This project was unique in that the interior structure that would house the retail and condo units needed to, essentially, have its own separate foundation. There was no way the 90+ year-old foundation that held up the existing building would be able to handle the new loads.
Preliminary designs called for loads of 150kips per pile. However, as they assessed their options, the structural engineers were faced with some big challenges.
Driven piles were out of the question due to space constraints and the dangerous vibrations they could create in the old building.
Open caisson piles were examined as a potential solution. However, superficial layers of rumble and sand in the overburden would have made excavating and hauling the material difficult and expensive.
The teams were stuck and needed a better foundation option, and soon. If they couldn't find something that would solve the foundation question, the whole project would be thrown into chaos.
It was at this point that VersaPile was engaged to help Concorde Projects, Crosier Kilgour & Partners, and Wood PLC, determine a foundation solution for this highly challenging project.
The helical pile foundation had to be strong enough to support the column strength requirements of the structure, but durable enough to penetrate the dense till. It also needed to provide enough surface area to the soil to distribute the loads, while still being small enough that we could install them with virtually no clearance.
Crosier Kilgour & Partners, offering structural engineering services for Concorde Projects, used the feedback from Wood PLC and VersaPile to design helical pile groups that would meet the design loads.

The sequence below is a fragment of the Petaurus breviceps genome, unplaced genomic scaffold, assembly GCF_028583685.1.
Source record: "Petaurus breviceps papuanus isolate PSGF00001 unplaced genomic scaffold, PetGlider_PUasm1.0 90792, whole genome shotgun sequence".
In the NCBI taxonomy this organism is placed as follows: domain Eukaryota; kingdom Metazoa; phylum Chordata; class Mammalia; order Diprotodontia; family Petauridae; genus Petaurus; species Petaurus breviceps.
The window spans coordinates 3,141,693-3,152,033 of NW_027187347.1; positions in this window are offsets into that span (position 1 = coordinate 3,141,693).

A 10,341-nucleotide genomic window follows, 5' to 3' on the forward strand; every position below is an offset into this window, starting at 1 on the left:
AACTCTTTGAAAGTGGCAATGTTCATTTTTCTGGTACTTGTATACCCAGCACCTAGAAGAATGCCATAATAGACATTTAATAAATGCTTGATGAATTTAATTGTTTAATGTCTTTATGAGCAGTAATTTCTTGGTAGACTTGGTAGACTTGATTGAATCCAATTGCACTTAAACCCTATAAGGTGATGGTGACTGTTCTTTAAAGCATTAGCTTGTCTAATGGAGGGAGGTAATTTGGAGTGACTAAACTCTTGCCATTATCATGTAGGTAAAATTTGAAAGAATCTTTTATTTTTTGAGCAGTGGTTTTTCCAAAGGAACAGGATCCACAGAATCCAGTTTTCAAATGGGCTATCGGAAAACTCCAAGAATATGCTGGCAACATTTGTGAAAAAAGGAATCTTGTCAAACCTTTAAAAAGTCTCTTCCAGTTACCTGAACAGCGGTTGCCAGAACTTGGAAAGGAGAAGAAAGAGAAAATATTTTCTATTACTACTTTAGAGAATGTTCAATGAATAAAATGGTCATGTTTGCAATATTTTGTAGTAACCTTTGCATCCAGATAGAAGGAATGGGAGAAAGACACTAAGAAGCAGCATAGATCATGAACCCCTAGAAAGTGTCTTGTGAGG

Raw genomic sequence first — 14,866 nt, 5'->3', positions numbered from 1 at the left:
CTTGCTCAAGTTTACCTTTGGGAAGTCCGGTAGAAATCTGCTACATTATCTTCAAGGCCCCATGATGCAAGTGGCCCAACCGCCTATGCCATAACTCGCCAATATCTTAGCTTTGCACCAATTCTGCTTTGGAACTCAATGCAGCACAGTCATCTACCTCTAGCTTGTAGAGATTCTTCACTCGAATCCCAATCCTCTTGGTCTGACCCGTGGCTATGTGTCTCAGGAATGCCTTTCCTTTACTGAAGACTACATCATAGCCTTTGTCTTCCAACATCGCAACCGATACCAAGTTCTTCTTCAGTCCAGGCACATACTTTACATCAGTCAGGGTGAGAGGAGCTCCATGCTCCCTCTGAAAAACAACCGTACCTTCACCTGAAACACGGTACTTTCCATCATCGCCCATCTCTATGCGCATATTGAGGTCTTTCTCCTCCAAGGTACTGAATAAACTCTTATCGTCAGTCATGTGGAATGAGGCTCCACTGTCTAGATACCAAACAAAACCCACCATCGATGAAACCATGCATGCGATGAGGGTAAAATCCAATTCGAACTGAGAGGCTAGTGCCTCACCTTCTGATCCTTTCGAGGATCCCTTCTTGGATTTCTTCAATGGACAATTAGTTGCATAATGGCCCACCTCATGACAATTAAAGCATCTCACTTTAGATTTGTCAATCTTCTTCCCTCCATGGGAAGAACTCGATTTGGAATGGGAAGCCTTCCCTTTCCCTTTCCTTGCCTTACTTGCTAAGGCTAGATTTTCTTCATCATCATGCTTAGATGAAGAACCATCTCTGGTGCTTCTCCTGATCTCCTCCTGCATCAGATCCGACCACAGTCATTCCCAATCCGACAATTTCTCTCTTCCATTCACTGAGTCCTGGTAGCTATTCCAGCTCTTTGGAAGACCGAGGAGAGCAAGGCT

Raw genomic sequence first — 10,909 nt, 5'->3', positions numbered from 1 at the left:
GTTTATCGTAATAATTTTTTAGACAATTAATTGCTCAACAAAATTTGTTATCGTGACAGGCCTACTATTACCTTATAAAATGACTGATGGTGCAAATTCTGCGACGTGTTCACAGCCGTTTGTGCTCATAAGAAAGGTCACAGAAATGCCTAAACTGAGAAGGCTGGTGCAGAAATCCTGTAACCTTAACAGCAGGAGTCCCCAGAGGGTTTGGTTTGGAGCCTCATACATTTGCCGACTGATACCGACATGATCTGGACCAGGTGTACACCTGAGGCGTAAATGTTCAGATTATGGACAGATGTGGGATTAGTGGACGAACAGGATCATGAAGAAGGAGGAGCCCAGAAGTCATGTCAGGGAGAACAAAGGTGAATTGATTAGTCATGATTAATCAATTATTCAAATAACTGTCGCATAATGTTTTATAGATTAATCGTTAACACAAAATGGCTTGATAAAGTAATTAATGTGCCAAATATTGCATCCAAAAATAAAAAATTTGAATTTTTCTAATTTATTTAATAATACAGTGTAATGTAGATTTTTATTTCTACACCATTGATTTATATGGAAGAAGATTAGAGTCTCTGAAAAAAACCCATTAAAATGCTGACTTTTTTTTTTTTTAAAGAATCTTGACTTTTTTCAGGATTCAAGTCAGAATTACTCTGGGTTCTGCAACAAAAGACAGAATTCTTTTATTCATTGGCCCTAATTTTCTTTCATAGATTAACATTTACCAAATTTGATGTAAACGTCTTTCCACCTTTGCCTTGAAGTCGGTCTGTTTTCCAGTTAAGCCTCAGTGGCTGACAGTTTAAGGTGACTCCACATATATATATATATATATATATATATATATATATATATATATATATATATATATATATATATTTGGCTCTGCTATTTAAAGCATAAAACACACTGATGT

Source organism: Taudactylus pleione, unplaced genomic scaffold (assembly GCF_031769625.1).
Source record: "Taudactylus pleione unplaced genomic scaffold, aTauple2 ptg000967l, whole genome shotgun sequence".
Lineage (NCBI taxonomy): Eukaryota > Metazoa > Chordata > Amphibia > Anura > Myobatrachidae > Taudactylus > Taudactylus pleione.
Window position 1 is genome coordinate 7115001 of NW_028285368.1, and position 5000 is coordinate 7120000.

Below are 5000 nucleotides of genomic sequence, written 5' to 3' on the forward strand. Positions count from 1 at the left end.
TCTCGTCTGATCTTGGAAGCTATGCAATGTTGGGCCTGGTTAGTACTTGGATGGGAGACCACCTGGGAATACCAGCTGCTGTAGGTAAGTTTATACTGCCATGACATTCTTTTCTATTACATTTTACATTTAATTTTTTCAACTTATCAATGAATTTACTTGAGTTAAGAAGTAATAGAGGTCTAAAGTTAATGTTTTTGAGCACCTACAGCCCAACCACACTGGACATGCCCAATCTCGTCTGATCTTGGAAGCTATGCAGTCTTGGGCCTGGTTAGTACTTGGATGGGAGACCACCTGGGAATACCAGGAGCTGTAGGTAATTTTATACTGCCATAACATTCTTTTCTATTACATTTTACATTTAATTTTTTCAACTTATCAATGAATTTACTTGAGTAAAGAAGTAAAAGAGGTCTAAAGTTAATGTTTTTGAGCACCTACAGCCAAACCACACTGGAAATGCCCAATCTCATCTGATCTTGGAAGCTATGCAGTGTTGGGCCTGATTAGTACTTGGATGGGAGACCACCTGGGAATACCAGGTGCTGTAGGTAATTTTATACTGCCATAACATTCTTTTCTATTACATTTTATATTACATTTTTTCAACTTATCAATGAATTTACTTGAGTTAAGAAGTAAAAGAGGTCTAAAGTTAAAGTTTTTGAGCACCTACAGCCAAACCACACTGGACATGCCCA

Two sizes of helical piles were needed for this project. Under the main structure, 4-1/2" diameter piles with a single 16" helix were selected. For the vestibule, slightly smaller piles were sufficient at 3-1/2" diameter with a single 12" helix.
Each pile, regardless of location, would be installed to refusal on dense glacial till. An on-site engineer would record data for each pile that went in the ground to ensure performance.
The total number of helical piles that were ultimately required for this project were:
● 117 piles for the condo● 24 piles for the vestibule● 141 helical piles in total
Helical piles were an ideal foundation solution for this project because they:
● Required no excavation, which eliminated the cost and hassle of hauling spoils out of the building● Easily met the load requirements with a compact and non-invasive design● Created no damaging vibrations on installation that would threaten the historic structure● Could be closely monitored during installation by on-site engineers and the performance data saved for later reference● Were easy to maneuver in the extremely tight, delicate, and difficult, conditions our crews encountered in the structure
Tight confines, delicate structures, and open excavated pits, made this jobsite one of the more challenging ones our team has faced.
Compact skidsteers were used to help attach helical piles to the excavators used to install them, but it took careful navigation to ensure no equipment ended up tumbling into a hole.
A single 9' x 10' opening in the brickwork between masonry columns provided our primary access to the interior. Our CAT 321, a 30 tonne excavator, was just able to squeeze its way through the opening.